Consequently, let's go with a process that has proven to be successful. Drawing inspiration from the New Zealand experience, we should have a citizens committee come up with four alternative voting methods to appear on the ballot of the first round of a two-round referendum. Leave it up to the committee to decide whether to use a simple plurality method or a preferential ballot for the first round. In either case, two options will advance to a second round ballot, and it will be the the population at large in which each and every citizen has the opportunity to have their vote count that will decide. It takes a democratic method to move us towards democratic rule.

Come on Canada. What do you have to lose?

A dysfunctional system of governance.

Wednesday, March 9, 2011

How to Best Stop Natural Gas Drilling in Quebec? Give the Administrative Regions the Power to Revoke Corporate Personhood.

Like the majority of Quebecois, I feel that we are being taken for a ride when it comes to the drilling for natural gas using the controversial hydofracking process.

Essentially, a toxic mixture of water and known carcinogens are pumped into the ground under high pressure in order to fracture the shale in which the bubbles of natural gas are trapped and thereafter extracted. Trouble is what to do about the fracking fluid that escapes into the ground water and how to treat the leftover fluid that is pumped out into retaining ponds.

A government study was done in record time and is advisory in nature. This means that the government can spin the findings so to appear that it is moving forward with the necessary precautions in place. In my opinion, the citizens of the affected regions have little reason to believe that the government will act with their best interests at heart. Time and time again, the Charest-led Liberals have shown their propensity to reward their financial contributors at the expense of the public good.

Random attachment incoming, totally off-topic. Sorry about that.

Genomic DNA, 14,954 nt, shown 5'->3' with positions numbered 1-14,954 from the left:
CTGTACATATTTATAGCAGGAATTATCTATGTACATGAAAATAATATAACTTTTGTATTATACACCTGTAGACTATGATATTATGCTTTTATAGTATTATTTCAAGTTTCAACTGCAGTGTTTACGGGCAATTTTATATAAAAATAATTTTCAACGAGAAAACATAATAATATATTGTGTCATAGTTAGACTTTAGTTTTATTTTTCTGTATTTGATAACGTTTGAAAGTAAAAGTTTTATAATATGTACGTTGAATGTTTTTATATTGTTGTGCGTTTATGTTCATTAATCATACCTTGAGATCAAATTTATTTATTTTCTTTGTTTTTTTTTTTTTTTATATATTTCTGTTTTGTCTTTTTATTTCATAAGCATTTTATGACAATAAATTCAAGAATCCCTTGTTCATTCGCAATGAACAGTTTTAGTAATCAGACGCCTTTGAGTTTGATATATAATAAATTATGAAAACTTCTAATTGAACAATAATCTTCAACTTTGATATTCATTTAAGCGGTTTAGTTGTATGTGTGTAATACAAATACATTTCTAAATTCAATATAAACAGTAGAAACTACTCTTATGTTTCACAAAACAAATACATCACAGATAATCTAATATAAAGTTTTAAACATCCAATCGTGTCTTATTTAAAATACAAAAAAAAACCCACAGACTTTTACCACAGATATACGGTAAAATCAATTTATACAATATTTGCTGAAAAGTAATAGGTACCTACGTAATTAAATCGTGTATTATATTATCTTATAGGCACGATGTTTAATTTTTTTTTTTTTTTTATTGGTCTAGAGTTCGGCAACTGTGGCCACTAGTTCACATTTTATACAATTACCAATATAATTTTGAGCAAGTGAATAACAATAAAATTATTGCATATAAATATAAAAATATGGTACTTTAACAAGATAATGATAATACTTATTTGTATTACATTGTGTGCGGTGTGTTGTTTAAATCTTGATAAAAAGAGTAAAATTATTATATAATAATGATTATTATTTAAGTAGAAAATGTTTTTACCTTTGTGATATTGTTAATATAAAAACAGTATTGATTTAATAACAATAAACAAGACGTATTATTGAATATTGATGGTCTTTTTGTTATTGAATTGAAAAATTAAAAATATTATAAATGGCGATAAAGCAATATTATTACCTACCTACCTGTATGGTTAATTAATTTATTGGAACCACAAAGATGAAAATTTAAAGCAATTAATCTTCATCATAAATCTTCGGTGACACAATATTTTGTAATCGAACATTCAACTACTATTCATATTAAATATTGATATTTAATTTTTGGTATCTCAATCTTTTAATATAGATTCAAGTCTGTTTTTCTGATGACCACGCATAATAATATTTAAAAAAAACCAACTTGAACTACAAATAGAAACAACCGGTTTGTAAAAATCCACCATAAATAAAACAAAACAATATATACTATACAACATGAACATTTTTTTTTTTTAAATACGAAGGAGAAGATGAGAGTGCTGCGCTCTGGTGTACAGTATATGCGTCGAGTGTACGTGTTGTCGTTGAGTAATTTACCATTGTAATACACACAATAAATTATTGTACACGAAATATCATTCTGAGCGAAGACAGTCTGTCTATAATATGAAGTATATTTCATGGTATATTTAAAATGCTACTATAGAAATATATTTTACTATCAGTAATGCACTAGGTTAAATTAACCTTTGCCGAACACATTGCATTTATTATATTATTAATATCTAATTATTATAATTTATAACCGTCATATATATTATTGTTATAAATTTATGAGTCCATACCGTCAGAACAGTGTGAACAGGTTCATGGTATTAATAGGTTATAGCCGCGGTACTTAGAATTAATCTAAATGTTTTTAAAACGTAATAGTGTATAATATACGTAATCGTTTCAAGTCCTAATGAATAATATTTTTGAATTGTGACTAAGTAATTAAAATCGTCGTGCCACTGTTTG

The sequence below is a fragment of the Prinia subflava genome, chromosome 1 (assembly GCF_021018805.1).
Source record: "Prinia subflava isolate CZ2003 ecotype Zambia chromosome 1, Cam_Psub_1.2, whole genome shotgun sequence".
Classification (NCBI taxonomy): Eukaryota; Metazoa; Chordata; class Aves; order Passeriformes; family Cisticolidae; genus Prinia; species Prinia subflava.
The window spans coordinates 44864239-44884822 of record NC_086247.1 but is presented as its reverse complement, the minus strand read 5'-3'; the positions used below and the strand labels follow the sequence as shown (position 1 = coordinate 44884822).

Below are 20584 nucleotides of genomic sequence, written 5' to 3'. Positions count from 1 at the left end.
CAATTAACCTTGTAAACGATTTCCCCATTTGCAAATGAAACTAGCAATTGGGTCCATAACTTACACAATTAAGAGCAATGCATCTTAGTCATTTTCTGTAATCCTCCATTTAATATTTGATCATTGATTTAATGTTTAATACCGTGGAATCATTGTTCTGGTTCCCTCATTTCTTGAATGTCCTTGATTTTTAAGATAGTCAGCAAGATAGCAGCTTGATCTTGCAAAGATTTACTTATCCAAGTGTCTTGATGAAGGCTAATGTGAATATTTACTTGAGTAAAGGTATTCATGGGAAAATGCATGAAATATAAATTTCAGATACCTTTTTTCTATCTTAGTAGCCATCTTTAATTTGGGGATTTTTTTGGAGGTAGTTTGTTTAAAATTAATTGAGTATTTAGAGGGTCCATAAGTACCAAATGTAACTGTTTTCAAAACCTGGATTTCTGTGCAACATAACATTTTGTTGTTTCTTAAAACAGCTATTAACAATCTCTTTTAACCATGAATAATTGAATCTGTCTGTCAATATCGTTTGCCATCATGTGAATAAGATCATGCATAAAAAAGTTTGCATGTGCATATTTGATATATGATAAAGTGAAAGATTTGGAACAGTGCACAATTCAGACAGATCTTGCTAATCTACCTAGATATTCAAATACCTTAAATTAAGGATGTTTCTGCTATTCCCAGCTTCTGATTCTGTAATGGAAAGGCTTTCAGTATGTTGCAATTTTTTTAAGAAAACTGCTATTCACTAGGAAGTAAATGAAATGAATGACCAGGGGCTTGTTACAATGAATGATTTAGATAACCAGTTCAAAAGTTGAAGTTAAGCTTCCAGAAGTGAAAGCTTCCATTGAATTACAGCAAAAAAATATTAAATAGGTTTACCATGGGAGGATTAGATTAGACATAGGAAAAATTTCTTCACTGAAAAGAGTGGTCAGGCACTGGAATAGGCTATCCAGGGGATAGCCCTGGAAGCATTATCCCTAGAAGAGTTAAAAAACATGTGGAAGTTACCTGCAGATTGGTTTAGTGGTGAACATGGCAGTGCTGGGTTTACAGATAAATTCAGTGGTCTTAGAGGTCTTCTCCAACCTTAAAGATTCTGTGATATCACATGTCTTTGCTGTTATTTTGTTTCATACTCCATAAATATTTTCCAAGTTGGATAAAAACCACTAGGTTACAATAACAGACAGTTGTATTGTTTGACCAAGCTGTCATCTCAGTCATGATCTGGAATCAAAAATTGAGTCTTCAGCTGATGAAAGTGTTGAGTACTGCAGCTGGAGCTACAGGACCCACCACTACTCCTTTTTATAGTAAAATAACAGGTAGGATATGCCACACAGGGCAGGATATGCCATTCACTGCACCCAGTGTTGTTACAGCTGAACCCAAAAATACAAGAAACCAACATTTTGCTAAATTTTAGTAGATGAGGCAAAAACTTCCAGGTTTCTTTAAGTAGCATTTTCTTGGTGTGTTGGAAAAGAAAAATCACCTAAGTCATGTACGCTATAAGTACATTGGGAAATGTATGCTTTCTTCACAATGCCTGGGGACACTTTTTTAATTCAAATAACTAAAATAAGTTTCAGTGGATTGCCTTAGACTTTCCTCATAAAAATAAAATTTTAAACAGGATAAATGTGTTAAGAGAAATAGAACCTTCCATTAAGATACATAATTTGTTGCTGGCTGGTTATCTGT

If we want to see the precautionary principle put into place with regard to natural gas drilling, we will have to move the locus of decision closer to those who are at risk of having their health and the health of their children adversely affected.

The most effective way to do this is to give the citizens of an administrative region the power to control the manner in which the natural gas is to be exploited, if at all. Corporations that seek to do business within an administrative region must be able to demonstrate that their business activities advance a public good.

If not, the citizens of an administrative region should be able to revoke the corporate personhood of the business entity, thereby stripping the limited liability protection of the officers of the corporation with regard to its activities within the region. That way, the individuals involved in the management of the business assume the responsibility for the corporation's activities, both legally and financially.

Of course, for this to happen it will require the devolution of political power from the province towards its citizens by creating political entities out of the administrative regions. France, Germany, and Switzerland have such regional governments in place.